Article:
Sunday, September 23, 2012

Avenue Eatery Closes its Doors; Northisde Misses the Idea a Good Coffee Shop

Post and photo by the Hawthorne Hawkman.

As of September 21st, the Avenue Eatery on Broadway and Emerson closed its doors for the last time.  I'll miss what the coffee shop promised to be when it opened a year and a half ago.  But the place failed to deliver on its potential and was mostly a disappointment.  At its grand opening, soup, fresh sandwiches, cheesecake, and ice cream were all served.  Outdoor seating was available, with a longer-term permit supposedly in the works.  There was talk of live music coming to the eatery.  The management at the time seemed to have all the right pieces in place to bring the north side a truly great coffee shop.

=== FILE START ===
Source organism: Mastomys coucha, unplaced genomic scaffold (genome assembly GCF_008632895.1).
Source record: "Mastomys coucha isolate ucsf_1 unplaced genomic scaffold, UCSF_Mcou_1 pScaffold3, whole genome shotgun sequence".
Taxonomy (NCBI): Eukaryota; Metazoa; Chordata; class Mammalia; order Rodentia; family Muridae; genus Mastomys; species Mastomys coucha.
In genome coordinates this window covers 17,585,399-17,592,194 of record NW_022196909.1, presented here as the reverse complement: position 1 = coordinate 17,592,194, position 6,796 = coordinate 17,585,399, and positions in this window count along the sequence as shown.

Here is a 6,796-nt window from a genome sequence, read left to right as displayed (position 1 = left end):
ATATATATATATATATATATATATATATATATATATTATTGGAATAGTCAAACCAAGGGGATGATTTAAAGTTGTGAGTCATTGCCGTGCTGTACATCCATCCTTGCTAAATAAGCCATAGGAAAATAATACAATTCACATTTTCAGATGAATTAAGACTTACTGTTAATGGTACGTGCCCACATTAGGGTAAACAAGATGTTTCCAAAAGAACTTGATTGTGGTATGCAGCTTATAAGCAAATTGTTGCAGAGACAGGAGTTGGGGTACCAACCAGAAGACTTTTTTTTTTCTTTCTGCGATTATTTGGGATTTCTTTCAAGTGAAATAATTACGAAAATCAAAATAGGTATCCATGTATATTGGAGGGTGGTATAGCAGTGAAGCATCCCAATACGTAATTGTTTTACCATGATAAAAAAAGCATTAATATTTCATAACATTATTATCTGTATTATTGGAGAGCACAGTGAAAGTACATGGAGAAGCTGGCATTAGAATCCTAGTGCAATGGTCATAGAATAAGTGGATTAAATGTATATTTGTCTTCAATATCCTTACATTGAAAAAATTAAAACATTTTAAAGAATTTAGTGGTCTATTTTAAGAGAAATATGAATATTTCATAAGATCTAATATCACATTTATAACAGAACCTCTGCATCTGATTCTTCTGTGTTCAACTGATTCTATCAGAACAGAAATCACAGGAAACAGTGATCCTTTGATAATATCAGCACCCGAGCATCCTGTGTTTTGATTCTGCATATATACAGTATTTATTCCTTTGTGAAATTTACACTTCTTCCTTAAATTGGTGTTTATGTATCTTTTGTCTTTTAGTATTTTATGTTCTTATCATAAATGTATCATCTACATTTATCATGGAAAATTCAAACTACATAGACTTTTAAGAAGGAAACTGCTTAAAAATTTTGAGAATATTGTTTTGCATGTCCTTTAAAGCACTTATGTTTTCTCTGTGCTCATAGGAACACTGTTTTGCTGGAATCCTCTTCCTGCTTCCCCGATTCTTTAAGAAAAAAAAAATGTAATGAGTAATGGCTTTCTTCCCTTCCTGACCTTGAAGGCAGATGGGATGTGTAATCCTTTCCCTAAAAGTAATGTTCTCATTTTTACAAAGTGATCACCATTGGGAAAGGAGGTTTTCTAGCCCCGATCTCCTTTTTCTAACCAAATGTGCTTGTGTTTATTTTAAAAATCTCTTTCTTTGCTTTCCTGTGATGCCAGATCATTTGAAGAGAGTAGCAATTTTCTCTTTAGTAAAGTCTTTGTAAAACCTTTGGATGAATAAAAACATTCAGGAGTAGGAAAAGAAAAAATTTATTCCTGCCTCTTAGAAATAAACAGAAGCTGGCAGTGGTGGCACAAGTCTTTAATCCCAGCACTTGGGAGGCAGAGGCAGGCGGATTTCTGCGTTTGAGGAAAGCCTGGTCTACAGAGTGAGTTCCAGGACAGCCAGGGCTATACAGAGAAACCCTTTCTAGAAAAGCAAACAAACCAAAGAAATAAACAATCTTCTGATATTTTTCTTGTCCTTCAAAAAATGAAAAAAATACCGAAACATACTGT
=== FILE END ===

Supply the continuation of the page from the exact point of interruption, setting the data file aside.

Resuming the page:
But then...

...the place abruptly closed down for a few weeks while it was undergoing new management.  From a customer standpoint, this move was confusing because almost everything about the management before the temporary closure was excellent.  The Avenue Eatery was never the same after that.

Basic problems with service.

Many of my visits were punctuated by baristas who were sitting at a table when I came in, instead of working behind the counter.  The gesture of having to get up and walk around behind the cash register to take my order sent a message that the customer was secondary to the employee's socializing or current round of Angry Birds.  I remember a few times when the barista didn't even get off of a cell phone call with a friend while she rang me up.